Happy birthday Hydrobiologia! 70 years young and still growing…
Hydrobiologia started its existence in March 1948 by publishing a first volume of 476 pages, and already then focused on the biology and ecology of aquatic organisms. After 70 years, the focus of the journal is still similar, but the diversity of approaches increased during the seven decades of its existence. To celebrate the 70 years of Hydrobiologia, we here address some emerging trends in the history of publications in Hydrobiologia.
The first difference between the recent volumes and the first ones is the language: papers written in English, French, German, and Italian were all present in the first volumes, whereas only papers in English are considered now. It is emblematic that one of the most influential ecologists ever, Ramón Margalef, published two papers in the first volume of Hydrobiologia, one in French and the other one in English (Margalef, 1948a, b). The original diversity of languages reflected also the geographic diversity of the published articles, with papers reporting on studies from Africa, Asia, Europe, North America, and Oceania. Regarding this, there are no changes at all: Hydrobiologia continues to publish studies from all corners of the world, and its cosmopolitan approach is visible also in the composition of the Editorial Board, which is composed of editors from almost all continents.
Overall, diversity and heterogeneity in all their aspects are still at the core of what Hydrobiologia strives to publish. Hydrobiologia is devoted to publishing papers that clearly address questions and hypotheses on biological diversity in aquatic habitats. Biodiversity can be loosely defined as biological diversity at the genetic, species, and community levels. As such, it has a rather vague definition, but the term became popular among lay men and in scientific literature since the end of the last century, and it is generally accepted that the first use of the term appeared in the title of a 1988 book, edited by E. O. Wilson as the proceedings of a discussion forum on biological diversity held in Washington D.C. in 1986 (Wilson, 1988).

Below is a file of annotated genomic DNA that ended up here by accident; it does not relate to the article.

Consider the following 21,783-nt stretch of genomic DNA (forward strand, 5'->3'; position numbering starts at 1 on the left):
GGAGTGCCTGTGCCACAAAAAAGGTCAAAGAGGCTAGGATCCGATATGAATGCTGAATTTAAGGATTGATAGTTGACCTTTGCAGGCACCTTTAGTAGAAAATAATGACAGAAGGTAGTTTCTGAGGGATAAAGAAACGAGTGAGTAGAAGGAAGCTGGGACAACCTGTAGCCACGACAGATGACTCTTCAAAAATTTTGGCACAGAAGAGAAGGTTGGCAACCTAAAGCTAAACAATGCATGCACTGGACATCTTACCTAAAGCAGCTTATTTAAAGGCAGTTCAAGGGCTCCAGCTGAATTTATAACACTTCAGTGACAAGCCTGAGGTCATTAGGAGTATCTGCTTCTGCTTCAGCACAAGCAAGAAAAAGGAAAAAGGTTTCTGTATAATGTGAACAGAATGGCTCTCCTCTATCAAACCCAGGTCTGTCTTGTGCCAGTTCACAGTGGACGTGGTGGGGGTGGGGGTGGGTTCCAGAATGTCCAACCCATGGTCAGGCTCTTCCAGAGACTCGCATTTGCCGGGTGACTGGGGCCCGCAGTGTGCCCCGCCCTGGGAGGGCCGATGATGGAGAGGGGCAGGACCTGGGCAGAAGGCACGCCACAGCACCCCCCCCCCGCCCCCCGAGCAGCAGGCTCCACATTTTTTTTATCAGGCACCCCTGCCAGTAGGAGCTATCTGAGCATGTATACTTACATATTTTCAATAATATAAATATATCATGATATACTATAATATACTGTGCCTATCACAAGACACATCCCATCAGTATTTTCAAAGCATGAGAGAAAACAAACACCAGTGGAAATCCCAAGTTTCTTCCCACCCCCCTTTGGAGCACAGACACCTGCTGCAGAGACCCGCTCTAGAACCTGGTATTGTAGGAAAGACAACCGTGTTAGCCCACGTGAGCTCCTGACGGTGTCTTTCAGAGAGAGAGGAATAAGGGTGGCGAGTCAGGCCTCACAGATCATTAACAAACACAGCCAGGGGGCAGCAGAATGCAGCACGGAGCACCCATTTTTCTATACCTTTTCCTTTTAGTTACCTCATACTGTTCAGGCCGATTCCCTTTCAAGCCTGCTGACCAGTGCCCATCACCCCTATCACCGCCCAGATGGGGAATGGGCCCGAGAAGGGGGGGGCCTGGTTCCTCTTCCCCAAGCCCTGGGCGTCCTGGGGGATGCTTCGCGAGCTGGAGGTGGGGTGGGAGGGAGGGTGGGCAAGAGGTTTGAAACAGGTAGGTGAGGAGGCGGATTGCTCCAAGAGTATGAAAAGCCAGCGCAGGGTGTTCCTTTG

Knowledge on and understanding of the measurements, distribution, and determinants of biological diversity are pivotal to analyse current scientific issues such as ecosystem services, nature-based solutions and other societal challenges related to the environment. The study of biodiversity is potentially as old as human history: people always had to identify living organisms around them, to be able to use them and to prevent any harm from them. Even the oldest known prehistoric paintings in the Chauvet Cave (Ardèche, France) demonstrate a highly detailed and accurate knowledge on species diversity (Chauvet et al., 1996). Edward Wilson even coined a term to define the innate tendency humans have to be connected with nature: “biophilia” (Wilson, 1986). Notwithstanding such a long history in the study of biodiversity, a lot of work still needs to be done to describe the patterns and to understand the processes that lead to the origin and the maintenance of biodiversity. For example, we are still far away from having named all extant species, and potential estimates differ in orders of magnitude: up to 1012 species just among microbes (Locey & Lennon, 2016), although we thus far only described and classified less than 2 million species. Even for the species that we assume to be well-known, we cannot completely assess their population dynamics and their distributional ranges. Moreover, we can only grasp the effects of their interactions in the communities and of how small perturbations at the individual, population, or species level could affect entire ecosystems (Hortal et al., 2015).